Margaret Simpson attended the Fort Chipewyan school in the 1950s. She was initially excited to be going to residential school because she would be going with her brother George. “I was happy I was going with him, and my dad took us and there we’re walking to the, to this big orange building. It was in, and we got there, and I was so happy ’cause I was going to go in here with George and I was going to be with him but you know this was far as it was going to go once we made it in there. He went one way, and I was calling him and this other nun took me the other way, so we separated right there. Right from there I was wondering what is happening here? I was so lost, I was so lost. And they brought me downstairs and then I looked and all of a sudden, I seen my dad passing on the other side of the fence, he was walking. I just went running, I seen the door over there and I went running I was going to go see my dad over there. But they stopped me, and I was crying and I was telling my dad to come and he didn’t hear me and I was wondering what is happening, I don’t even know.”
The rest of a new student’s first day is often remembered as being invasive, humiliating, and dehumanizing. Her first day at the Catholic school in Kenora left Lynda Pahpasay McDonald frightened and distressed. “And I had, I must have had long hair, like long, long hair, like, and my brothers, even my brother had long hair, and he looked like a little girl. Then they took us into this, it was like a greeting area, we went in there, and they kind of counted us, me and my siblings. And I was hanging onto my sister, and she told me not to cry, so don’t cry, you know, you just, you listen. She was trying to tell me, and I was crying, and of course me and my sister were crying, there’s three of us, we’re just a year apart. Me, Barbara, and Sandy were standing there, crying. She was telling us not to cry, and, and just do what we had to do. And, and I remember having, watching my brother being, like, taken away, my older brother, Marcel. They took him, and he had long hair also. And we were taken upstairs, and they gave us some clothing, and they put numbers on our clothes. I remember there’s little tags in the back, they put numbers, and they told us that was your number. Well, I can’t remember my number. And, and we seen the nuns. They had these big black outfits, and they were scary looking, I remember. And of course they weren’t really, they looked really, I don’t know, mean, I guess. And, and we, they took us upstairs, I remember that, and they gave us these clothes, different clothes, and they took us to another room, then they kind of, like, and they took our old clothes, they took that, and they made us take a bath or a shower. I think it was a bath at that time. After we came out, and they washed our hair, and I don’t know, they kind of put some kind of thing on our hair, like, you know, our heads, and they’re checking our hair and stuff like that. And then they took us to this chair, and they put a white cloth over our shoulders, and they started cutting our hair. And you know they cut real straight bangs, and real short hair, like, it was real straight haircuts. I didn’t like the fact that they cut off all our hair. And same with my brother, they had, they cut off all of, most of his hair. They had a, he had a brush cut, like.”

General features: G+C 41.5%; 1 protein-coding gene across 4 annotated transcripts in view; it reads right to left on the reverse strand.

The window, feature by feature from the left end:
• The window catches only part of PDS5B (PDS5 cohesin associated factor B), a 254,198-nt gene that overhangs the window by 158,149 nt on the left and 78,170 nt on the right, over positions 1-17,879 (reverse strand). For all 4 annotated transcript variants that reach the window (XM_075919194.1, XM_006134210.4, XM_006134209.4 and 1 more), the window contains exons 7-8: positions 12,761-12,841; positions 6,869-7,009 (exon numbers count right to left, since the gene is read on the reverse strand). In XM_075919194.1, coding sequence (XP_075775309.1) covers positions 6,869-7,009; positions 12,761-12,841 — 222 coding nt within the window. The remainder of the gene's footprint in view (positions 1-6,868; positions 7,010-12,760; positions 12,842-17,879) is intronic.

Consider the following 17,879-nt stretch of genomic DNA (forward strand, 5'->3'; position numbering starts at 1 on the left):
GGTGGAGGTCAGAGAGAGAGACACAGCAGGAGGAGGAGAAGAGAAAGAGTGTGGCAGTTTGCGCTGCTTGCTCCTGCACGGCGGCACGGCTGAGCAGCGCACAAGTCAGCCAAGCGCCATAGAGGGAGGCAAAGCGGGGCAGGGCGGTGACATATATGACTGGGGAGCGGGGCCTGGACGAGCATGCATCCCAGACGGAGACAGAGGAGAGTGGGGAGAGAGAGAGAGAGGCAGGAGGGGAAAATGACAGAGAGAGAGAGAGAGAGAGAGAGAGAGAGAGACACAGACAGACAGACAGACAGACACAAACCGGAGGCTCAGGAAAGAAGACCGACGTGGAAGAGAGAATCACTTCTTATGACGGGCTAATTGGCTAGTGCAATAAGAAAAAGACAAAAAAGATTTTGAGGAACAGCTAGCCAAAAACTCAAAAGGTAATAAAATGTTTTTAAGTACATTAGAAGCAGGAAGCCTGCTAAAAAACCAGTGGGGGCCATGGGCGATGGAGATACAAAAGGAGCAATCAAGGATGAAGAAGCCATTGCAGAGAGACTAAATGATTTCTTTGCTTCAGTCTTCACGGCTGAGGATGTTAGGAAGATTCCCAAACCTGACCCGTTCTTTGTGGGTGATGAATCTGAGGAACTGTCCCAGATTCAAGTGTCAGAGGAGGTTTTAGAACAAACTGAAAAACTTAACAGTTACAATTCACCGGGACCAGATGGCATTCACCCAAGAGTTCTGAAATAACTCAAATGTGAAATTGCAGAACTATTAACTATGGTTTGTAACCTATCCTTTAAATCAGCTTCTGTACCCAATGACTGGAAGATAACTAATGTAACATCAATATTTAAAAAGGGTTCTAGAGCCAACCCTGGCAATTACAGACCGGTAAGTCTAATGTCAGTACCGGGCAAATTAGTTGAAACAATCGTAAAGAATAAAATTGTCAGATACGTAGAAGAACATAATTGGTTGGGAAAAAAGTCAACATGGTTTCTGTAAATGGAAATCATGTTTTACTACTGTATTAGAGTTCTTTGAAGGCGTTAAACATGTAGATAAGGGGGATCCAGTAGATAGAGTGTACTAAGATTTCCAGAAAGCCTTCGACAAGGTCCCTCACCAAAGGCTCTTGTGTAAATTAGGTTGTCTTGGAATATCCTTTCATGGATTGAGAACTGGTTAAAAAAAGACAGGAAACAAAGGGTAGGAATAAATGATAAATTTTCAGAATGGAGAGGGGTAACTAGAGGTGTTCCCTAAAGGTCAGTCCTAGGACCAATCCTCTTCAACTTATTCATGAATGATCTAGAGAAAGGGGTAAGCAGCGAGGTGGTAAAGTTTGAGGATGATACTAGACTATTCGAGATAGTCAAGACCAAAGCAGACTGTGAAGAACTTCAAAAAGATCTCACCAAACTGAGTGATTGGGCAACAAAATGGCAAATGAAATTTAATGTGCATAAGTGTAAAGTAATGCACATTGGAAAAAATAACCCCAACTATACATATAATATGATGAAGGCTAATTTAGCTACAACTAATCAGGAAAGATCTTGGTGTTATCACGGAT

When Emily Kematch arrived at the Gordon’s, Saskatchewan school from York Landing in northern Manitoba, her hair was treated with a white powder and then cut. “And we had our clothes that we went there with even though we didn’t have much. We had our own clothes but they took those away from us and we had to wear the clothes that they gave us, same sort of clothes that we had to wear.”
To Be Continued….
Footnotes at the end of Part 4
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What Was the First Day of Residential School Like? Part 2
In most cases, what little was known about Indigenous culture and spirituality was looked down upon as heathenistic devil worship